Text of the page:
Jean Tirole, a professor at the Toulouse School of Economics, is the recipient of the 2014 Sveriges Riksbank prize in economic sciences in memory of Alfred Nobel. Tirole is chairman of the board of the Jean-Jacques Laffont Foundation at the Toulouse School of Economics, and scientific director of the Industrial Economics Institute in Toulouse. The announcement of the award by the Royal Swedish Academy of Sciences stated “Jean Tirole is one of the most influential economists of our time; he has made important research contributions in a number of areas, but most of all he has clarified how to understand and regulate industries with a few powerful firms. Tirole is awarded this year’s prize for his analysis of market power and regulation.” His analysis of firms with market power provides a unified theory with a strong bearing on central policy questions such as how governments should deal with mergers or cartels, and how to regulate monopolies.
A question that is always relevant for public policy is which activities should be conducted as public services and which should be left to private firms. Many governments have opened up public monopolies to private stakeholders. This has applied not only to industries such as railways, highways, water, and telecommunications, but also to the provision of education and healthcare. The experiences resulting from these privatizations have been mixed and it has often been more difficult than anticipated to get private firms to behave in the public interest. There are two main difficulties. First, many markets are dominated by a few firms that influence prices, volumes and quality. Traditional economic theory does not deal with this case, known as oligopoly; instead it presupposes either a monopoly or conditions of perfect competition. The second difficulty is that regulatory authority generally lacks information about firms’ costs and the quality of the goods and services they deliver; this lack of knowledge often provides regulated firms with a natural strategic advantage in controlling markets.
In a series of books and articles, Jean Tirole has presented a general framework for designing regulatory policies and applied it to a number of industries including banking and telecommunications. Although written twenty years ago, Tirole’s book (with co-author Mathias Dewatripont) The Prudential Regulation of Banks applies modern economic theory to prudential regulation of banks. The authors tackle the key problem of providing the right incentives to management in banks by looking at how external intervention by holders of equity or debt affects managerial incentives and how that intervention might ideally be implemented. Observing that the main concern of the regulation of intermediaries is solvency and the relation between equity, debt, and asset riskiness, Tirole and Dewatripont provide detailed research findings on the institutional background of the banking industry and develop a case for regulation, to include performing the monitoring functions of screening, auditing, covenant writing, and intervention that dispersed depositors are unable to perform. The authors develop a model of the capital structure of banks and show how optimal regulation can be achieved using capital adequacy requirements and external intervention when necessary. Their regulatory system is designed to insulate bank management from macroeconomic shocks.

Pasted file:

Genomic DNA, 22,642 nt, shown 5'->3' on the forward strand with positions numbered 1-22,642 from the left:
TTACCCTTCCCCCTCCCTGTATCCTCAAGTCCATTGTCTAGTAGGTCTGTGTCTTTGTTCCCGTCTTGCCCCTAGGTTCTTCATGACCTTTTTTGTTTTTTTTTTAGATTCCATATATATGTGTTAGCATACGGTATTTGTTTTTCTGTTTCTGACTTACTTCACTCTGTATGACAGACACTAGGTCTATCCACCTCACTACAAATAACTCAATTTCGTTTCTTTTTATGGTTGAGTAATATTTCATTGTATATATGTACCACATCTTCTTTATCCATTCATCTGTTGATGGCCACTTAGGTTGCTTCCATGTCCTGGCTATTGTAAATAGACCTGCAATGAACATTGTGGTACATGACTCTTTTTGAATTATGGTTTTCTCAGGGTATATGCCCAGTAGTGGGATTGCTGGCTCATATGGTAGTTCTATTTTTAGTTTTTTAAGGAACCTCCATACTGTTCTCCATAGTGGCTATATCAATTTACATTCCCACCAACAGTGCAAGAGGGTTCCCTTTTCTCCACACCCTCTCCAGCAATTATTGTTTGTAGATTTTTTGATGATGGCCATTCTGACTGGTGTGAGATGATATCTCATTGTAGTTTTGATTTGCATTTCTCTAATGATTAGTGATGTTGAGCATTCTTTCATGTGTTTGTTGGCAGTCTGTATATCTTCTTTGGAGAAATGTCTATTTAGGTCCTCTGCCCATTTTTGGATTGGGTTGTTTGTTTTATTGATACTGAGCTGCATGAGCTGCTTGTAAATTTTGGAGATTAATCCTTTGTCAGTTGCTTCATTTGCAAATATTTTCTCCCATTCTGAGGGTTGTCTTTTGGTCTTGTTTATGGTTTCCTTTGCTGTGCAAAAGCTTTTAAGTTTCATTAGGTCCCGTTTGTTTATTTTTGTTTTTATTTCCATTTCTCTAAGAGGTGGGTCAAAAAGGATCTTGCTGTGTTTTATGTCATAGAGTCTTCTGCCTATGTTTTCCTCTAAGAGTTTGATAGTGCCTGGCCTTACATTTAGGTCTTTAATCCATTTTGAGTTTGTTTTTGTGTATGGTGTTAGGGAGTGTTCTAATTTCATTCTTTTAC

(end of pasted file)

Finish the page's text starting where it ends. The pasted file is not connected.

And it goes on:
Another major work by Jean Tirole is his 2002 book Financial Crises, Liquidity, and the International Monetary System. Major banking and currency crises in recent decades have fundamentally altered the traditional views of free and unrestricted capital flows and capital account liberalization. Tirole analyzes the various crises and the proposed reforms of the international monetary system and emphasizes that a proper identification of market failures is essential to reformulating the mission of The International Monetary Fund. He adapts the basic principles of corporate governance, liquidity provision, and risk management to the specific requirements of country borrowing; he revisits commonly-advocated policies and considers how multilateral organizations can help debtor countries reap enhanced benefits while liberalizing their capital accounts.
Jean Tirole’s award of the 2014 Nobel Prize in economics, together with the success of Thomas Piketty’s book Capital in the Twenty-first Century (featured in the November 2014 edition of Commentary) has put the French economics profession in the international spotlight. France is noted for its world leadership in philosophy, literature, art, fine wine, cuisine and haute couture; economics is now added to that list of accomplishments. When the International Monetary Fund recently listed the world’s twenty-five best young economists, seven were French. According to Research Papers in Economics (RePEc) that undertakes bibliographic and citation analysis and prepares ranking lists of both citing and cited research papers, Jean Tirole ranks among the most influential economists in the world today. The RePEc rankings of university economics departments for excellence include both the Paris School of Economics (where Piketty is a professor) and the Toulouse School of Economics (where Tirole is a professor) among the highest-rated universities.